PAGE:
Solution: the Government has a record of the size of almost all apartments in Hong Kong and who lives there. Any doubt about the apartment’s suitability, and the potential employer should be questioned.

    2. Under the Labour laws, all employees in Hong Kong – and it’s specifically in the helper’s contract – are entitled to a full 24 hour rest day. Here’s an experiment: go to Central, Wanchai or Causeway Bay MTR station at around 7:15 on a Sunday evening. Watch the passengers rushing by – mostly domestic helpers on their way home.

    Why are they rushing? Curfew! They have to be home by (usually) 8 or 9 or they’re in trouble. Engage a couple of them in conversation – it’s not hard – and confirm my assertion. Then ask what time they finished work that morning. Most will have not been allowed out until 8am or 9 – after they set the family up for the day. So they actually get 12 hours maximum rest.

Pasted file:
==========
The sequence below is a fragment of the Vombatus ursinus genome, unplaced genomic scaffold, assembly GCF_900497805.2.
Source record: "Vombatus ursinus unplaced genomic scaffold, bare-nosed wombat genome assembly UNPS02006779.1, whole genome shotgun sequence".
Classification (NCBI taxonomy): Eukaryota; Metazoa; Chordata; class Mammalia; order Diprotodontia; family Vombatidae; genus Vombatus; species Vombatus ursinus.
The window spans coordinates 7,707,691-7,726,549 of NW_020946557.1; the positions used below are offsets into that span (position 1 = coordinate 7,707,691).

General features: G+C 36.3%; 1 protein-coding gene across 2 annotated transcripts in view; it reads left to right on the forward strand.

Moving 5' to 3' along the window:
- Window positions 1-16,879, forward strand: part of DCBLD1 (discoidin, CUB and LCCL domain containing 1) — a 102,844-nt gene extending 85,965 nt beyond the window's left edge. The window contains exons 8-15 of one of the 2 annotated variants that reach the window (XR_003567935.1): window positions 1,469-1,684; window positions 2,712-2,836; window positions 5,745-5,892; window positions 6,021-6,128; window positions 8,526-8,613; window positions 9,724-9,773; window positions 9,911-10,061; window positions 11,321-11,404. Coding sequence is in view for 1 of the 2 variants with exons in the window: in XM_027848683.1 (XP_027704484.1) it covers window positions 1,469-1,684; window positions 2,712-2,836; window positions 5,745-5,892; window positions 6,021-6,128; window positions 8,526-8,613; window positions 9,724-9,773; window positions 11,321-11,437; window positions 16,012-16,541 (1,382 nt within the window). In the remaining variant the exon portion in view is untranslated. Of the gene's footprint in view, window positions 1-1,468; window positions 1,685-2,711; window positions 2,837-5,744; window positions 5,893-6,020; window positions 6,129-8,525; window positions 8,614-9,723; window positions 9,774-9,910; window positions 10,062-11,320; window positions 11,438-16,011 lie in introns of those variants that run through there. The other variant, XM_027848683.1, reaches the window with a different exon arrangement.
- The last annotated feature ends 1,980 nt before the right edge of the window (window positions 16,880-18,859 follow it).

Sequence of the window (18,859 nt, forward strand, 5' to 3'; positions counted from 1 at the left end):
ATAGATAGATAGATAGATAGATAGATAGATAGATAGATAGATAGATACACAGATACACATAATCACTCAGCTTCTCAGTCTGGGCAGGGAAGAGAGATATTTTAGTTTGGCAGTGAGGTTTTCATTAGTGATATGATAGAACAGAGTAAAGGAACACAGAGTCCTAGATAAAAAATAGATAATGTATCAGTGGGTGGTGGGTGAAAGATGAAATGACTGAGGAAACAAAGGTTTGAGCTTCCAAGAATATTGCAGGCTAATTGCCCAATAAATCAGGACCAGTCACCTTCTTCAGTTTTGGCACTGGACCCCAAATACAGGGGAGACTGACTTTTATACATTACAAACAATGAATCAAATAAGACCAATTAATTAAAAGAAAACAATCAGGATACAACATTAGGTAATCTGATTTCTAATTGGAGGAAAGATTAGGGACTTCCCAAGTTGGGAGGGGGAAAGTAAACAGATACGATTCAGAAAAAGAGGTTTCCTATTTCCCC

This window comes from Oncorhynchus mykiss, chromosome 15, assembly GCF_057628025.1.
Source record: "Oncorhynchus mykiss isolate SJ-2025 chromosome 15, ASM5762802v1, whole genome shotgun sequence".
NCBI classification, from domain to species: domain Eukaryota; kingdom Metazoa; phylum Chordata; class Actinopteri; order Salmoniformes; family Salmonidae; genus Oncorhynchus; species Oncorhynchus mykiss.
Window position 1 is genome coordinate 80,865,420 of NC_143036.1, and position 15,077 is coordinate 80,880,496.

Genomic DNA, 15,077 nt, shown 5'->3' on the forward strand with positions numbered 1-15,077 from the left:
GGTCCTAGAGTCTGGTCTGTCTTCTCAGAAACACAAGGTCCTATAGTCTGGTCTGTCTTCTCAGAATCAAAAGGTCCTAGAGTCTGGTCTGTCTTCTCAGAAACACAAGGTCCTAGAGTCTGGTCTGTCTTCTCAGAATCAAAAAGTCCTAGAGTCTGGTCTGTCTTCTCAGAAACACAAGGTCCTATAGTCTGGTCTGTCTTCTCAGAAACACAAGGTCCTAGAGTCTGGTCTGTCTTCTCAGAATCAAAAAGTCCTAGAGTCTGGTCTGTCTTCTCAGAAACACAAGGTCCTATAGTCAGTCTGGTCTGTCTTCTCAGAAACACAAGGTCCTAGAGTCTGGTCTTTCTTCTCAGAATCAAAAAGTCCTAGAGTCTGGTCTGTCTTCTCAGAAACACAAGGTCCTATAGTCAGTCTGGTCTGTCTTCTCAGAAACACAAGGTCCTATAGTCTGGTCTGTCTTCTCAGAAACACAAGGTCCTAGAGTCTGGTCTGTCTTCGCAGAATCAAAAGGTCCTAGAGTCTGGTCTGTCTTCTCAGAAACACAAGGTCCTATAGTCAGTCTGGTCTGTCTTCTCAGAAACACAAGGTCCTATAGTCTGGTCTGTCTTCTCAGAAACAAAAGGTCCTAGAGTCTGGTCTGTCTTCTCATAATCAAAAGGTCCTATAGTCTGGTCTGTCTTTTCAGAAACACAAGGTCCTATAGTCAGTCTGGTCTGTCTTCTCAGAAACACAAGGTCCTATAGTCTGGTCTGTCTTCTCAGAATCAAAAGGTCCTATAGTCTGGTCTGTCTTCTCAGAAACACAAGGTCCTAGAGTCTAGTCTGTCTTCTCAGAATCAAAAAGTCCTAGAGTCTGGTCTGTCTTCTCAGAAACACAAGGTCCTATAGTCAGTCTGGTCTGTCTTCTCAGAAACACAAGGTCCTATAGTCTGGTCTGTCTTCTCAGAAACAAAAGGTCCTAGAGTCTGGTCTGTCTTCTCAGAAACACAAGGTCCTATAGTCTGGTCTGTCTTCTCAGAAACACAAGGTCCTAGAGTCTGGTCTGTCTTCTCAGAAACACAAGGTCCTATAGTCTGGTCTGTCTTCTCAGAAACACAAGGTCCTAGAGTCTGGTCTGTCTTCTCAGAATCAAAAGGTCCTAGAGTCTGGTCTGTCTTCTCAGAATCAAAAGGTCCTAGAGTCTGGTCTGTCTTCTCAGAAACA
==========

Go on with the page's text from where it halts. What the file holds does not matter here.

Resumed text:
Everybody knows this – nobody does anything. The current case seems to be drawing international attention. Maybe something will be done – but I doubt it, since the HK Government has wilfully ignored both the UN and Amnesty International when those organisations have drawn attention to slavery – yes, that’s what they call it! – in Hong Kong.”

    Asia’s World City, eh?

  14. Ex Tax Payer says:

    @ Regislea

    Too right – all too right !

    I know of several perfectly respectable families where the Amah even has to sleep with the kids because there’s no other space.

    The answer is surely to legalize the live-out option.